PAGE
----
Economists say we’re in a bear market. It’s been over a year since the markets reached their all-time highs, and since then many companies have declared bankruptcy, folded or experienced drastic layoffs.
The technology market as a whole is still in a slump, but you wouldn’t know it based on the almost $700 million that Cincinnati, Ohio-based Convergys will pay to acquire one of the billing industry favorites, Geneva Technology. The deal involves Convergys issuing 17.6 million shares to the shareholders of the Cambridge, U.K.-based Geneva. Based on the Convergys stock price when the announcement was made March 6, the deal is estimated to be worth $692 million.
The valuation of this deal is impressive, and many observers feel Geneva deserved it. “[Geneva] did something that couldn’t have been done in an IPO in terms of realizing their value,” says Pete Sokoloff, managing director of Peter A. Sokoloff & Co., which advises billing and OSS companies on mergers and acquisitions.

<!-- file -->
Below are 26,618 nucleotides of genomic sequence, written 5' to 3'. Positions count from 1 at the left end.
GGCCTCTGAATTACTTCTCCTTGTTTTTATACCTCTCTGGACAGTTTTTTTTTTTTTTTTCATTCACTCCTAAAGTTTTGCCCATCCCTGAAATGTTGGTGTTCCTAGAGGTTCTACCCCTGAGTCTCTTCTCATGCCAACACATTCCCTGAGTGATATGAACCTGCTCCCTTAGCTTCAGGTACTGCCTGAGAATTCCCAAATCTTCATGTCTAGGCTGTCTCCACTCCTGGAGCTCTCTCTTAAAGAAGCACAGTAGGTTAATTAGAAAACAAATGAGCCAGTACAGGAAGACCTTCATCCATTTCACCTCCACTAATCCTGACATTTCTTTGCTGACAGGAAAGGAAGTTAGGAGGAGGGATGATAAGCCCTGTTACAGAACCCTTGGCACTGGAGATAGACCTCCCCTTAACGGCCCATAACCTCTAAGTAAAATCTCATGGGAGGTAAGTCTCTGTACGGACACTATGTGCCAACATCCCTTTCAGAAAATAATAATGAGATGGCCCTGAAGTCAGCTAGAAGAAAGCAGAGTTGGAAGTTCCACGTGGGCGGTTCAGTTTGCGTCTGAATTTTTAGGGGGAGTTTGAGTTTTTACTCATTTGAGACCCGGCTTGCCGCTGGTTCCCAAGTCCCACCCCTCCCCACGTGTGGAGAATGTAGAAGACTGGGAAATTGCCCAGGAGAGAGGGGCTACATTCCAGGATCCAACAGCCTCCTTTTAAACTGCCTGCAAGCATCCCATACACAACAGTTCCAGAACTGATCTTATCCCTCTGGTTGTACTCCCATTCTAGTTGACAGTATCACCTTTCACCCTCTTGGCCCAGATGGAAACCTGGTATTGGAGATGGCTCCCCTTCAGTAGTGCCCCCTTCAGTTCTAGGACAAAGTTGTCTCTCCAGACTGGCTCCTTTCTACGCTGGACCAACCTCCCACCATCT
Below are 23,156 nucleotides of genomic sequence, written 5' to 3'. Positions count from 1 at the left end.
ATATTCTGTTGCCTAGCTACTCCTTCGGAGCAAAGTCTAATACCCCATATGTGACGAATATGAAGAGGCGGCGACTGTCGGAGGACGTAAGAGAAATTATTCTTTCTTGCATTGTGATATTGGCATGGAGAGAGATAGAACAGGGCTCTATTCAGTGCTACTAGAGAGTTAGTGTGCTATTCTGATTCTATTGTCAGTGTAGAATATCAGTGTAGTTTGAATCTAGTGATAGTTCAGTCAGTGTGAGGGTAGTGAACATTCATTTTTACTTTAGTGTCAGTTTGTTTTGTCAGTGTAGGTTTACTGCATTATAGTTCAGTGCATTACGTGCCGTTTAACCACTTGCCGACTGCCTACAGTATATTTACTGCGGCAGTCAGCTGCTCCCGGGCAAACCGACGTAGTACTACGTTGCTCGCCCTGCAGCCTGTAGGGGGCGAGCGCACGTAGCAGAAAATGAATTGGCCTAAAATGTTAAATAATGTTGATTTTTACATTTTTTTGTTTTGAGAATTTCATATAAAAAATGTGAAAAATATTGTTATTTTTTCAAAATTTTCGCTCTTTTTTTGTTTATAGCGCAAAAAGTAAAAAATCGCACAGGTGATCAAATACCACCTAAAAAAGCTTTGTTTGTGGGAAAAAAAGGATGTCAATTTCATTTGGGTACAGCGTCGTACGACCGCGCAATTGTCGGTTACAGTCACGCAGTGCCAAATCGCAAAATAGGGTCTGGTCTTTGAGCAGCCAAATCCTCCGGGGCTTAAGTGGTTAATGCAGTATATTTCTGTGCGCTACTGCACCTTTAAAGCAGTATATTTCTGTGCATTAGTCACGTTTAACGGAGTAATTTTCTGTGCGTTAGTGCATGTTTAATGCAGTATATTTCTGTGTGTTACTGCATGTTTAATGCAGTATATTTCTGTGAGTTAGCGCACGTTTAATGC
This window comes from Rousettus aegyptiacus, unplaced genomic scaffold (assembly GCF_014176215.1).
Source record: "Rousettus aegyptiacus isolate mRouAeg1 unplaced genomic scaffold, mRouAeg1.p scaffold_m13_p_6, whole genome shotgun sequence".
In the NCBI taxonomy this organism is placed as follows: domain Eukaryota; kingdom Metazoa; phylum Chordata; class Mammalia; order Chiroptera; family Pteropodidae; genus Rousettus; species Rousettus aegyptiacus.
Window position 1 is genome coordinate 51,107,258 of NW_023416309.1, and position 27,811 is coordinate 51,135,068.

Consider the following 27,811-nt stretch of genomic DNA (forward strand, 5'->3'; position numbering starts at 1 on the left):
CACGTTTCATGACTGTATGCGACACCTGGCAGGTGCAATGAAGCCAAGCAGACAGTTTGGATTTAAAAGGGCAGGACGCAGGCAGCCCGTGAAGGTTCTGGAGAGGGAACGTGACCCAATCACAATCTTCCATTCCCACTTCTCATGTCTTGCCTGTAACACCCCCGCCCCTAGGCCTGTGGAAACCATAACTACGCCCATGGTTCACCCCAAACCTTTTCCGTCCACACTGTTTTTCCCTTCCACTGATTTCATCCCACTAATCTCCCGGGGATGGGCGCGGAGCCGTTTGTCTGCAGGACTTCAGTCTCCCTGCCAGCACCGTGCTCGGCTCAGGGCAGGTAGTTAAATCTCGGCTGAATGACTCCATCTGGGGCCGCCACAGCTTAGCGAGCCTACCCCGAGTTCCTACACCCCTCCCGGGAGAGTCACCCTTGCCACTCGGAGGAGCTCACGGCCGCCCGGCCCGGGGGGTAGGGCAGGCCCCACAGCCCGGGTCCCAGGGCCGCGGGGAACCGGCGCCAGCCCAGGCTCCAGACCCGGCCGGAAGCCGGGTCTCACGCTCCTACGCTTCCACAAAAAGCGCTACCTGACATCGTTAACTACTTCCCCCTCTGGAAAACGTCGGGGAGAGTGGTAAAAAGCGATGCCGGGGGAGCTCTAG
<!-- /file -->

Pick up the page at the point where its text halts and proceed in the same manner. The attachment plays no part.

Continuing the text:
Sokoloff adds that if Convergys had tried to acquire Geneva 18 months ago, competition to purchase Geneva may have been tough. “This was a good time to do it, because the value of Convergys’ currency—in other words their stock—hasn’t gone down like almost everyone else,” Sokoloff says. “In fact, it’s remained stable and actually went up in 2000. But a year and a half ago, Convergys’ currency was too cheap. Now, they can get out and do a deal like this with a stock that’s not deflated like everyone else’s.” Sokoloff adds that the deal is not so big that it would overwhelm the company if it doesn’t work out.
In many cases of corporate acquisitions, the acquired company reaps the benefits of being brought under the auspices of a larger and presumably more established or dominant entity. With the Convergys-Geneva deal, both companies get something.